Humans of Jewell: Kellsie Herrmann

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The Hilltop Monitor spoke to Kellsie Herrmann, senior political science, international relations and French major, about her experiences at William Jewell College and the opportunities she’s taken advantage of while at the institution.

Herrmann spoke about the  time she spent abroad during the spring semester of her junior year, at the Sorbonne in Paris, France.

“It was amazing. I think everyone should do some stint abroad — the longer the better. Because it really, I know a lot of people say this, but it really does open up your eyes to things that you never really think about and just put things into perspective of what’s important and what isn’t, and how to enjoy life and how to not just have things on a check marked list and just go down the list,” Herrmann said. “I think I really learned how to live life to the fullest there, which I know is really cliché and I’m a little embarrassed but ‘tis true.”

Immediately after coming home from France, Herrmann found it difficult to re-adjust to her life in the United States.

“Coming back was pretty tough, initially, because Missouri is not Paris, France, and also just not having the opportunity of doing something new and fun and exciting each and every day is just really heartbreaking. Because this day could be the most boring and monotonous day ever, but in the end I’m in Paris, France. The signs are in a different language, and the people are speaking different languages and I’m in a city — which is different from Liberty, Missouri,” she said. “So just recognizing that every day here, while it’s different because you have friends and family and culture that you know and feel comfortable with it’s still kind of boring — for lack of a better word — and coming back to that is a little hard sometimes.”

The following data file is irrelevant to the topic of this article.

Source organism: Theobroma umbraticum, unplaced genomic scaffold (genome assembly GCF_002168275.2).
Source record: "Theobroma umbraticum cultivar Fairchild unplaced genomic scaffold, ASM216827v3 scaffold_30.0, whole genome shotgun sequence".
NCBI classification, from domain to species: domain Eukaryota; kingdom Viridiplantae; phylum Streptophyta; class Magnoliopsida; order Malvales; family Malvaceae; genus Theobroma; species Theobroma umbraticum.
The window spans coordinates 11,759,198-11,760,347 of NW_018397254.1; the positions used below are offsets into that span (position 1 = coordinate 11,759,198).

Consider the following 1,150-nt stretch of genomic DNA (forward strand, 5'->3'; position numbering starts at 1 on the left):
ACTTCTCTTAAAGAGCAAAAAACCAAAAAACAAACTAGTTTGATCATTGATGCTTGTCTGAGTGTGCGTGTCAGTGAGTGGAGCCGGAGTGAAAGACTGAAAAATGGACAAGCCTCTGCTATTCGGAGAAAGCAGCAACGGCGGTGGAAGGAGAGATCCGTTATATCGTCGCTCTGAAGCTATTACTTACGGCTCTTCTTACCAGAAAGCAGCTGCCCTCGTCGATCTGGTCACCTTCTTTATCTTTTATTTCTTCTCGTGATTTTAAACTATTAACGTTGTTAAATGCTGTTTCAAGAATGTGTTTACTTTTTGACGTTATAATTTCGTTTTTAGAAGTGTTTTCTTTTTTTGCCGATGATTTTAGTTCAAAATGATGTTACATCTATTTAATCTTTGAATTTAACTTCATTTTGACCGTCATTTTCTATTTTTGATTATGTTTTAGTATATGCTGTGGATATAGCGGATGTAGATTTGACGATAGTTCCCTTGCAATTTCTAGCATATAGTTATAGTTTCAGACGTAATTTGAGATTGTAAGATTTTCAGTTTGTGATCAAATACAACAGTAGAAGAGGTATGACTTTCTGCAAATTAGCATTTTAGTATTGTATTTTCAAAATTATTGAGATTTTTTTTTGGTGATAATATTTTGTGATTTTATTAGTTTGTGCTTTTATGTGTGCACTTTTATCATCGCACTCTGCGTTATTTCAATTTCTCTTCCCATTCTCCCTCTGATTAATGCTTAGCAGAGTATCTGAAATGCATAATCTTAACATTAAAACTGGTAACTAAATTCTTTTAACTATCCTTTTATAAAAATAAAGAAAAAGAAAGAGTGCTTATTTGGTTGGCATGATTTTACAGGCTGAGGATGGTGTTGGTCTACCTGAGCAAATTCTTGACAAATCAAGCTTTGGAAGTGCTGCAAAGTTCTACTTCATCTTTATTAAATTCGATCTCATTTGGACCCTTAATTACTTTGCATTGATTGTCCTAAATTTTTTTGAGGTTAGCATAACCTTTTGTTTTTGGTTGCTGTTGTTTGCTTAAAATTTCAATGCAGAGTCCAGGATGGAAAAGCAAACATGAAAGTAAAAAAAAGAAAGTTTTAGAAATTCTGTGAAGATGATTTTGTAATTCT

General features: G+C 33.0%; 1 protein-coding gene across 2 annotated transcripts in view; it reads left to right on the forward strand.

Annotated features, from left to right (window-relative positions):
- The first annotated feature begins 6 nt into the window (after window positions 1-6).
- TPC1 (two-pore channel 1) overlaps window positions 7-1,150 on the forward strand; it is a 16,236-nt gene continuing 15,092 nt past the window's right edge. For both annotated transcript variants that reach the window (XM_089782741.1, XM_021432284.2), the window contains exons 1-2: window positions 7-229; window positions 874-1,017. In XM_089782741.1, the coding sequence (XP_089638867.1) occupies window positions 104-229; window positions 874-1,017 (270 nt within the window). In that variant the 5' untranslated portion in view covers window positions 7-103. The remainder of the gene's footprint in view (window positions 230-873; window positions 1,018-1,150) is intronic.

However, Herrmann was quick to note that people don’t have to be abroad to seek out adventures. Above all, she believes it is important to put one’s self outside of their comfort-zone and everyday life.

“I view the college experience, at least in the academic way, as you have this set amount of time to get as much out of it as possible. You’re already paying for the classes, you’re already paying for the books and everything, so you might as well put all your being into getting as much as possible,” she said. “So, forcing myself to take classes that are difficult, that are not going to be easy and I’m not going to have a great time doing them, but then looking back on that experience and being like ‘now I know these things and that’ll help me just a little more in life and in my own personal goals of how I want to live that life.’”

Herrmann was quick to point out that growth while in college does not only come from academic experiences.

“You have the typical things like taking on leadership experiences, joining a sorority, doing that crazy bar hopping at Power and Light which is over-expensive and weird but you do it anyway because you’ve never bar hopped before. Just doing things that are kind of weird and ‘why not’ because you’ve never done it before and who’s to say what you do and don’t like,” said Herrmann.

Herrmann plans to continue to step outside of her comfort zone after she graduates — primarily by joining the Peace Corps. She also spoke about how her time at Jewell has impacted her post-college plans.

“That [joining the Peace Corps] honestly wasn’t affected by Jewell just because I’ve wanted to do that since high school. Jewell does have this fun way of mixing things up in a way you don’t really expect. In the path I’ve chosen at Jewell I’ve experienced a lot and put myself in different atmospheres and zones of comfort, which I think is really important in college,” Herrmann said. “I came into school thinking I wanted to be in a foreign service officer in the state department but now I’m like ‘Hmm, maybe I’ll join the military or maybe I’ll do United Nations work or maybe I’ll just teach high school history for the rest of my life, I don’t know.’ But before coming to school I was definitely structured — like five, 10, 15, 20 year plans — and just recognizing that it’s okay to be kind of in the unknown and that has its own glamour in a way.”

The crux of Herrmann’s value system can be summarized by her closing thoughts.

“Putting yourself in uncomfortable positions is super important to grow as a person.”

Photos by Hannah Koehler 

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